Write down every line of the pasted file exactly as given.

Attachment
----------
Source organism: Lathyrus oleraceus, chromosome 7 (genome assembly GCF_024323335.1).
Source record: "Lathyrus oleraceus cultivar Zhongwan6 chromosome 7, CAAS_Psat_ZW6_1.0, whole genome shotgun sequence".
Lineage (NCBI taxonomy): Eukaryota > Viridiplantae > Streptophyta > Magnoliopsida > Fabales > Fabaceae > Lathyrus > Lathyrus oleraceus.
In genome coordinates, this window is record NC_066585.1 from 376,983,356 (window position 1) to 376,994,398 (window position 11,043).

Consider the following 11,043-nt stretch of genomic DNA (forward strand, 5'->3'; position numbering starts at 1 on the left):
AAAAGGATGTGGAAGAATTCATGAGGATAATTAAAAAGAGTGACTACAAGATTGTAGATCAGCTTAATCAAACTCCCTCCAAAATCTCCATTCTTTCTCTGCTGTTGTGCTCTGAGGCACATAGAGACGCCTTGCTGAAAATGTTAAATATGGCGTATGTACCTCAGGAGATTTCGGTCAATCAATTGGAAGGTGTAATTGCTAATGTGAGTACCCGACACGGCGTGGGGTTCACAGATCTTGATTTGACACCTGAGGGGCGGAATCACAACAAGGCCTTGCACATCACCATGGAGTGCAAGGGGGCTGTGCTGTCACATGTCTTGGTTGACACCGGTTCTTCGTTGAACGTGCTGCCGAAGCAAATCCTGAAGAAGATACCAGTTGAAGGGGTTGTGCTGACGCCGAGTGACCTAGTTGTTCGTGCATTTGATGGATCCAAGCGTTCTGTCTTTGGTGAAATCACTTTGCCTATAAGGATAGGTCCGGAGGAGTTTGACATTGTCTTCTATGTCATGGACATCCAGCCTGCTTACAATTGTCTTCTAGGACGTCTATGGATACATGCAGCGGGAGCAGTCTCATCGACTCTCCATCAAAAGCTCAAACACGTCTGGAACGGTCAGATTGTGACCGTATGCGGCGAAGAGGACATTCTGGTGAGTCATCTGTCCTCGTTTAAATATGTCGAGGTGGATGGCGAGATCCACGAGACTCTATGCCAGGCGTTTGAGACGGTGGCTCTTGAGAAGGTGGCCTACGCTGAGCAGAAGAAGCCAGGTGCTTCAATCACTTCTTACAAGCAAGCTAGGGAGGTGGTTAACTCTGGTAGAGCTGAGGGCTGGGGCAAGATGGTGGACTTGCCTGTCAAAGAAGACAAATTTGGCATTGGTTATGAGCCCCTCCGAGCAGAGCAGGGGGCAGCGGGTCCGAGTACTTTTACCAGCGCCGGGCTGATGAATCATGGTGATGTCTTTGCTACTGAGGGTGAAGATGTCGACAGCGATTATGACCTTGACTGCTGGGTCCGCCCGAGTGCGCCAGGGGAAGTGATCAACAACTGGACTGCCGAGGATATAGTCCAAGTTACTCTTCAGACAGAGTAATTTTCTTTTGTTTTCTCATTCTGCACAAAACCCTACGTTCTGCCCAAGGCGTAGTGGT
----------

Source organism: Lathyrus oleraceus, chromosome 7 (genome assembly GCF_024323335.1).
Source record: "Lathyrus oleraceus cultivar Zhongwan6 chromosome 7, CAAS_Psat_ZW6_1.0, whole genome shotgun sequence".
Lineage (NCBI taxonomy): Eukaryota > Viridiplantae > Streptophyta > Magnoliopsida > Fabales > Fabaceae > Lathyrus > Lathyrus oleraceus.
In genome coordinates, this window is record NC_066585.1 from 376,983,356 (window position 1) to 376,994,398 (window position 11,043).

Consider the following 11,043-nt stretch of genomic DNA (forward strand, 5'->3'; position numbering starts at 1 on the left):
AAAAGGATGTGGAAGAATTCATGAGGATAATTAAAAAGAGTGACTACAAGATTGTAGATCAGCTTAATCAAACTCCCTCCAAAATCTCCATTCTTTCTCTGCTGTTGTGCTCTGAGGCACATAGAGACGCCTTGCTGAAAATGTTAAATATGGCGTATGTACCTCAGGAGATTTCGGTCAATCAATTGGAAGGTGTAATTGCTAATGTGAGTACCCGACACGGCGTGGGGTTCACAGATCTTGATTTGACACCTGAGGGGCGGAATCACAACAAGGCCTTGCACATCACCATGGAGTGCAAGGGGGCTGTGCTGTCACATGTCTTGGTTGACACCGGTTCTTCGTTGAACGTGCTGCCGAAGCAAATCCTGAAGAAGATACCAGTTGAAGGGGTTGTGCTGACGCCGAGTGACCTAGTTGTTCGTGCATTTGATGGATCCAAGCGTTCTGTCTTTGGTGAAATCACTTTGCCTATAAGGATAGGTCCGGAGGAGTTTGACATTGTCTTCTATGTCATGGACATCCAGCCTGCTTACAATTGTCTTCTAGGACGTCTATGGATACATGCAGCGGGAGCAGTCTCATCGACTCTCCATCAAAAGCTCAAACACGTCTGGAACGGTCAGATTGTGACCGTATGCGGCGAAGAGGACATTCTGGTGAGTCATCTGTCCTCGTTTAAATATGTCGAGGTGGATGGCGAGATCCACGAGACTCTATGCCAGGCGTTTGAGACGGTGGCTCTTGAGAAGGTGGCCTACGCTGAGCAGAAGAAGCCAGGTGCTTCAATCACTTCTTACAAGCAAGCTAGGGAGGTGGTTAACTCTGGTAGAGCTGAGGGCTGGGGCAAGATGGTGGACTTGCCTGTCAAAGAAGACAAATTTGGCATTGGTTATGAGCCCCTCCGAGCAGAGCAGGGGGCAGCGGGTCCGAGTACTTTTACCAGCGCCGGGCTGATGAATCATGGTGATGTCTTTGCTACTGAGGGTGAAGATGTCGACAGCGATTATGACCTTGACTGCTGGGTCCGCCCGAGTGCGCCAGGGGAAGTGATCAACAACTGGACTGCCGAGGATATAGTCCAAGTTACTCTTCAGACAGAGTAATTTTCTTTTGTTTTCTCATTCTGCACAAAACCCTACGTTCTGCCCAAGGCGTAGTGGT